The US version of Shock is fighting for its shelf life.
It has been removed from the shelves of two major retailers: Borders, a leading bookstore, and RiteAid, a large drug store chain.
The moves follow complaints by a former military photographer over the use of one of his pictures on the cover of Shock's first American issue. The photographer, Michael Yon, who served with the Green Berets, says the picture — showing a Marine Corps officer cradling an Iraqi girl who was dying as a result of a suicide car bomb — was used without his permission. Also that the picture was used in an "anti-military" manner, a claim the publisher of Shock disputes, pointing out the cover line on the picture reads ‘War is Still Hell"
The photographer has mounted a campaign against the use of the picture, including sending e-mails urging would-be readers to pressure stores to stop selling the magazine. He insists the photo is "sacred" to him and that he never gave permission for the picture to be used.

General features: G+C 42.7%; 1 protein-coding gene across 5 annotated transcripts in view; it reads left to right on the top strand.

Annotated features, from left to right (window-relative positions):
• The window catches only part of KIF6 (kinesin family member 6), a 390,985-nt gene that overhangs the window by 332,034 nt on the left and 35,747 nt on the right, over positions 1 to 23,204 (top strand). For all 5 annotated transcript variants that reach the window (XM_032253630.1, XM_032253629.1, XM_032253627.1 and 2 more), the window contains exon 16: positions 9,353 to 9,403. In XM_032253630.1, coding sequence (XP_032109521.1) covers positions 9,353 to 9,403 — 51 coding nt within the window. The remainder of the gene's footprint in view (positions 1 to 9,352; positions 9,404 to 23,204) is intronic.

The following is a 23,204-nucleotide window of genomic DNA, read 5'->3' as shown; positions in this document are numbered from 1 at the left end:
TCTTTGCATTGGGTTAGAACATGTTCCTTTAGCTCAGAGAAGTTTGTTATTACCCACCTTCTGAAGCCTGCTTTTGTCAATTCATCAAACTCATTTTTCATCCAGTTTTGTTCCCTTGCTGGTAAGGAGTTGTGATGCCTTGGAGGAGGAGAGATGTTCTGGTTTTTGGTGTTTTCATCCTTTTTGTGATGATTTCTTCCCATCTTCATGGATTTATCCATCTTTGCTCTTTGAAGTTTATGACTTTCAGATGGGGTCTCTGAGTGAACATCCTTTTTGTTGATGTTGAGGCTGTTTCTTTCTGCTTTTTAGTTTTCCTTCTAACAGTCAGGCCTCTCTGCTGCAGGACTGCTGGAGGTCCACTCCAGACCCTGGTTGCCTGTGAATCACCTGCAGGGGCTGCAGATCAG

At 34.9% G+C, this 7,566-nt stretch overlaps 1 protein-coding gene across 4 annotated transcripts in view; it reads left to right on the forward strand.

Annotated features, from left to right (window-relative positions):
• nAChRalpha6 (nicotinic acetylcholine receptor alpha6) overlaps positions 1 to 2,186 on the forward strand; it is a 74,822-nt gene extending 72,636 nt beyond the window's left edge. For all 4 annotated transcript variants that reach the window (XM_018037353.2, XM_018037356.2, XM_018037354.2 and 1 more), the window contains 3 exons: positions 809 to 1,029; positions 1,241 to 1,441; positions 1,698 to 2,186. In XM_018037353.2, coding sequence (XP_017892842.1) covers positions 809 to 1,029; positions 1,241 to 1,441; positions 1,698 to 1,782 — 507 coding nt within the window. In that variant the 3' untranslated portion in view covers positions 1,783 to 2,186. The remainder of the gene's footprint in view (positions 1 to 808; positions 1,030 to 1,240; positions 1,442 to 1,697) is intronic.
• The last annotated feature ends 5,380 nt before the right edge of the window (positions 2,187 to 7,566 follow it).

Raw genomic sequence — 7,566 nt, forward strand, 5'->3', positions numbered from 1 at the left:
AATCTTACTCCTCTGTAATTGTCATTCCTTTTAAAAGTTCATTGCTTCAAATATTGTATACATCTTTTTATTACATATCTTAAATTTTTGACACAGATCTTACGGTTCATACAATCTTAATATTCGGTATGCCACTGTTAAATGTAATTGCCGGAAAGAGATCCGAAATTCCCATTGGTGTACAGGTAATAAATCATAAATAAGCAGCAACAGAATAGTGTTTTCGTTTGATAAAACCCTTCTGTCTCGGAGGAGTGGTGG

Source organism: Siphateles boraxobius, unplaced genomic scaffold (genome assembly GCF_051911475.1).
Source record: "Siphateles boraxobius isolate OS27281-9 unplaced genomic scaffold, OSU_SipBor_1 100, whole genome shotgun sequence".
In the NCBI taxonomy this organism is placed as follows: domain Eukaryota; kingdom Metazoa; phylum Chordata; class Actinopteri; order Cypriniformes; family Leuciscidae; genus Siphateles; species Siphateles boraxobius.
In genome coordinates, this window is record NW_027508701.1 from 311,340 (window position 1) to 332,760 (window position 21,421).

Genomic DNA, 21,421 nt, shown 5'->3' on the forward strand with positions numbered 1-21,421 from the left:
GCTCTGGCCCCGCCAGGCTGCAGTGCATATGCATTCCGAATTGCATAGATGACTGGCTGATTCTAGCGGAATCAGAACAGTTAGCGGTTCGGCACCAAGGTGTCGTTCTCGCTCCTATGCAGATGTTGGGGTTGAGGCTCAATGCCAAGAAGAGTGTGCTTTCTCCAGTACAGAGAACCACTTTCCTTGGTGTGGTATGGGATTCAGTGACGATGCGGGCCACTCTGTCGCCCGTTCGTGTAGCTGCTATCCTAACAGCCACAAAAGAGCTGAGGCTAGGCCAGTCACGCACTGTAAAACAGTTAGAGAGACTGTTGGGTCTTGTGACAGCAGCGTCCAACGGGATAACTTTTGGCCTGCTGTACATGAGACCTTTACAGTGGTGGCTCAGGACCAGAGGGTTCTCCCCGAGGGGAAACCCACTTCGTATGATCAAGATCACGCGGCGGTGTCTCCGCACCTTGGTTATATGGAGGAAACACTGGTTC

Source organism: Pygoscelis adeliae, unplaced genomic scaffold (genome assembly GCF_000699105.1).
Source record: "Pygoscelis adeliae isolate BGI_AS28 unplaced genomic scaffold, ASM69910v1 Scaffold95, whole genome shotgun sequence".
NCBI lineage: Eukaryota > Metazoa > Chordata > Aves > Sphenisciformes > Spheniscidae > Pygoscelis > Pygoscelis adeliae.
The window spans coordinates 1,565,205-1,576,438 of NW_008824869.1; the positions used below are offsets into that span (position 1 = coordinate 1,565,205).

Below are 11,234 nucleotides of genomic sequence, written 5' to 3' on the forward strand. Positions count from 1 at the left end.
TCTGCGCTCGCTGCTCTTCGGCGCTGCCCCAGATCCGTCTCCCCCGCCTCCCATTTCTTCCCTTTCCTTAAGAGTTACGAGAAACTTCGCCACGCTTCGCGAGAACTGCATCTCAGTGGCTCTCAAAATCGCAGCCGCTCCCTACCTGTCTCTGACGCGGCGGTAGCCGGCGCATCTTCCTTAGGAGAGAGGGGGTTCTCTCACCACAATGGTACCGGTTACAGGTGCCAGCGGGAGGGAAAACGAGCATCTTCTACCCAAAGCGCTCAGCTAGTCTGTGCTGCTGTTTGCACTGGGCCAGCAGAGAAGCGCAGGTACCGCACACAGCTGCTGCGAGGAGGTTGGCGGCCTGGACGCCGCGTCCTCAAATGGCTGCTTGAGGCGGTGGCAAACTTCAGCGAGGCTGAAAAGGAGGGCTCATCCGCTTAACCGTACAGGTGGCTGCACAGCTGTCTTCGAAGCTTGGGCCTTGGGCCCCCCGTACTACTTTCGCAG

The publisher of Shock, Hachette Filipacchi Media, admits it made a mistake when it bought the picture from Polaris Images, which it now turns out did not own the rights. But Hachette insists it acted in good faith, made an innocent mistake and tried to reach a settlement with the photographer after the issue with the controversial photograph hit the news stands.
Yon, the publisher claims, initially asked for the magazine to be recalled but, according to the New York Post, backed down after they had reached an initial settlement. After the deal collapsed the photographer began his e-mail campaign.
Now Hachette has launched its own campaign urging major news dealers and distributors in the US to continue or resume selling the magazine and not knuckle down to what it calls a censorship campaign. The company's chief executive, Jack Kliger, claims the campaign against Shock has been "scripted".
"I don't mind if I get complaints from readers after they have seen it. That's their right and I expect that – but this is some Pied Piper telling everyone what to think. They're not readers, they are followers."
Sales figures for the first US issue of Shock – which is due to remain on newsstands in the US for another week – are not yet available. Initially the publisher printed and distributed 300,000 copies.